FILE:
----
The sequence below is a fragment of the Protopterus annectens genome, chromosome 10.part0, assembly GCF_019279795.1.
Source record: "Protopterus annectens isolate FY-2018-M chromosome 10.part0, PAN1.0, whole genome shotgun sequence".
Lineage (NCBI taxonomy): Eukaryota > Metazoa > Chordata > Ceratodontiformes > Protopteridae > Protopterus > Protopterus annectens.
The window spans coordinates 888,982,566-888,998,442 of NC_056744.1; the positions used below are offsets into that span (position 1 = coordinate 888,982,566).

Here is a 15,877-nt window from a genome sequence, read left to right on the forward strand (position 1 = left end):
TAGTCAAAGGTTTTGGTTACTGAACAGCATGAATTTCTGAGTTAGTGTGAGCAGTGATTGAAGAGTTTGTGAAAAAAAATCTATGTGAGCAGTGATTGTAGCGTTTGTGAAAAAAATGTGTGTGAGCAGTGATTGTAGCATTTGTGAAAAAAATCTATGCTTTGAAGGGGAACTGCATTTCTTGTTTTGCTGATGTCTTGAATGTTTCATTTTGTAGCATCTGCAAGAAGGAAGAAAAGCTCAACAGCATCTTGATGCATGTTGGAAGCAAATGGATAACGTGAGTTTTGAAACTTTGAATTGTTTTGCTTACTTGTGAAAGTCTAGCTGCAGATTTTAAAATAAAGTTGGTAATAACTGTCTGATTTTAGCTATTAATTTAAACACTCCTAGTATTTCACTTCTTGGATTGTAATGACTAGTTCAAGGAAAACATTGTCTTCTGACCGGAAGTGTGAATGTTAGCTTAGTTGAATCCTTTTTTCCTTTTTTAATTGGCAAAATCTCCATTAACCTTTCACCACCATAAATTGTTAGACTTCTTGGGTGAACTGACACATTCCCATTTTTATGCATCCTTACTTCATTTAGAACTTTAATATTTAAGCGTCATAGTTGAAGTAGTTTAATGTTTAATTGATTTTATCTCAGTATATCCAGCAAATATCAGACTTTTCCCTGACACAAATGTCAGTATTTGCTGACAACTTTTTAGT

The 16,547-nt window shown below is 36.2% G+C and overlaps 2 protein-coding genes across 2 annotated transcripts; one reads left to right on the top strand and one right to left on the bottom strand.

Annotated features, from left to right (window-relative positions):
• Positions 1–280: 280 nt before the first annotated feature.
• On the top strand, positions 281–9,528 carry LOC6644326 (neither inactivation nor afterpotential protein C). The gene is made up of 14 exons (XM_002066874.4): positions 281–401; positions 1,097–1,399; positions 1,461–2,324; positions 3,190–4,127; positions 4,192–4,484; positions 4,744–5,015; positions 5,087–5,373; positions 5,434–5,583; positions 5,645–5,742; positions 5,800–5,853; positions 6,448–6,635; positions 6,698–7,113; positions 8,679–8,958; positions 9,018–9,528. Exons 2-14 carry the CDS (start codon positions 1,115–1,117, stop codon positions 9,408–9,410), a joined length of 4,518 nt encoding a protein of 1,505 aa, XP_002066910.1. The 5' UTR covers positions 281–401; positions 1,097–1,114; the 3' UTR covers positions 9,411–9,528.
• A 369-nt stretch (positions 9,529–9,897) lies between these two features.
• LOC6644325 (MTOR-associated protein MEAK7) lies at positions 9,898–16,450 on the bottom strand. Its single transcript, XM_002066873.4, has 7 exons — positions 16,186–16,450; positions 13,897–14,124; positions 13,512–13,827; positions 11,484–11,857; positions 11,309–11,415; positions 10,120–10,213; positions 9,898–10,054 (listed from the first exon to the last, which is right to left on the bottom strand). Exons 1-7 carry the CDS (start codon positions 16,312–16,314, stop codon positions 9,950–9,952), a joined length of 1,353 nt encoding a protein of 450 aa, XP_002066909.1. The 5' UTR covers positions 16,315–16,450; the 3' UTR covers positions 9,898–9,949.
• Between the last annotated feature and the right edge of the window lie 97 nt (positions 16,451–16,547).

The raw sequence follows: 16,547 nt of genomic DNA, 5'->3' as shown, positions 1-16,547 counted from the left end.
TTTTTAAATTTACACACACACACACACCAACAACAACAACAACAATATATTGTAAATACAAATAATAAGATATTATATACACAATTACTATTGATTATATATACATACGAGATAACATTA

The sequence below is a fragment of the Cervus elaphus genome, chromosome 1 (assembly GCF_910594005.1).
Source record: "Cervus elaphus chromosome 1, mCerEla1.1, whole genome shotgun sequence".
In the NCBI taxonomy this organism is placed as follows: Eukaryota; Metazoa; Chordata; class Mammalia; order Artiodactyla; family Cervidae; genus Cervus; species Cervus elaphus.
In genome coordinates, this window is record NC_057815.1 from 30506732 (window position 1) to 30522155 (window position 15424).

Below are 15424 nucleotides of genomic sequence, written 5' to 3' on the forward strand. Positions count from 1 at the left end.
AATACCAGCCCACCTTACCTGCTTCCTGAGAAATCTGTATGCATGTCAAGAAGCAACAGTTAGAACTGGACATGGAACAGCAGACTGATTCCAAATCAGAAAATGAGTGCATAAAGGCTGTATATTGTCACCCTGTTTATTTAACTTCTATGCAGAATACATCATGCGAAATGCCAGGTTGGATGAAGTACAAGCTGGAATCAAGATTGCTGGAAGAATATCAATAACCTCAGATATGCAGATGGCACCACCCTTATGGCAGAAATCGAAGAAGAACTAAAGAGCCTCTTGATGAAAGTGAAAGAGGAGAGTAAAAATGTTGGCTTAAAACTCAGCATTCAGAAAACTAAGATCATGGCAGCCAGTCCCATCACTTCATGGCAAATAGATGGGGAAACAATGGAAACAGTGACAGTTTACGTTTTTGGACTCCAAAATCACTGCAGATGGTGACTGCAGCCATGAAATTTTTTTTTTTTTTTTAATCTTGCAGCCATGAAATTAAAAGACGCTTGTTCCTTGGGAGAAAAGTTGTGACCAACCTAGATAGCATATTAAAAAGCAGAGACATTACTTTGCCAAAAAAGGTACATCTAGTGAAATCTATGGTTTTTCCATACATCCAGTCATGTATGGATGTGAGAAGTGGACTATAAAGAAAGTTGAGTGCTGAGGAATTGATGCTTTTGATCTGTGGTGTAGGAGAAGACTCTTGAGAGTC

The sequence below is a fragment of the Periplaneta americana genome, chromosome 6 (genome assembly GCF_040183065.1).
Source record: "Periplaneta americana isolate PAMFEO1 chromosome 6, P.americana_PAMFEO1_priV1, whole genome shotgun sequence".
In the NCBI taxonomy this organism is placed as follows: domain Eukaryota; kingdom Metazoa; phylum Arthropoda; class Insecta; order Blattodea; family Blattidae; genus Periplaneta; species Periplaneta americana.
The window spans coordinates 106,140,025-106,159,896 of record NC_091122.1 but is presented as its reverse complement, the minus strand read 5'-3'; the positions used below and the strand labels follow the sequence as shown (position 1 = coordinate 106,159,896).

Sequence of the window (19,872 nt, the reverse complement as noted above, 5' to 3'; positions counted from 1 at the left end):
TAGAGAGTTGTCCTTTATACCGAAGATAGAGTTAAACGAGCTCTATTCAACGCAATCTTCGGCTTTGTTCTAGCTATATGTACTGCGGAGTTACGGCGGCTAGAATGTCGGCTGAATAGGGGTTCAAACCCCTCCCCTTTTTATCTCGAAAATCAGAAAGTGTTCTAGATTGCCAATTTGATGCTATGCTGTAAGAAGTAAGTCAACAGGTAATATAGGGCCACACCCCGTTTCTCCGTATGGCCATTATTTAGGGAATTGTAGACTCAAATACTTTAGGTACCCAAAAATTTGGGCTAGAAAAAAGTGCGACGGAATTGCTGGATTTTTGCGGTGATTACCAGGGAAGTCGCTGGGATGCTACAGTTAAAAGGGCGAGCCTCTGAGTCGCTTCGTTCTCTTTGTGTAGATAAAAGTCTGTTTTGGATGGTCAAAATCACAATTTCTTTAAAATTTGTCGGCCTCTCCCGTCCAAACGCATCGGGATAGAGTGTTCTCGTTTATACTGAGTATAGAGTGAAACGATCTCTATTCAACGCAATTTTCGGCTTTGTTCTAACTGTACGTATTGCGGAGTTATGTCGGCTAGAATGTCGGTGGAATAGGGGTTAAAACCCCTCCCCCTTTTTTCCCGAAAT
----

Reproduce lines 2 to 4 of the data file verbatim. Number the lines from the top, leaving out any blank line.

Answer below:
Source record: "Protopterus annectens isolate FY-2018-M chromosome 10.part0, PAN1.0, whole genome shotgun sequence".
Lineage (NCBI taxonomy): Eukaryota > Metazoa > Chordata > Ceratodontiformes > Protopteridae > Protopterus > Protopterus annectens.
The window spans coordinates 888,982,566-888,998,442 of NC_056744.1; the positions used below are offsets into that span (position 1 = coordinate 888,982,566).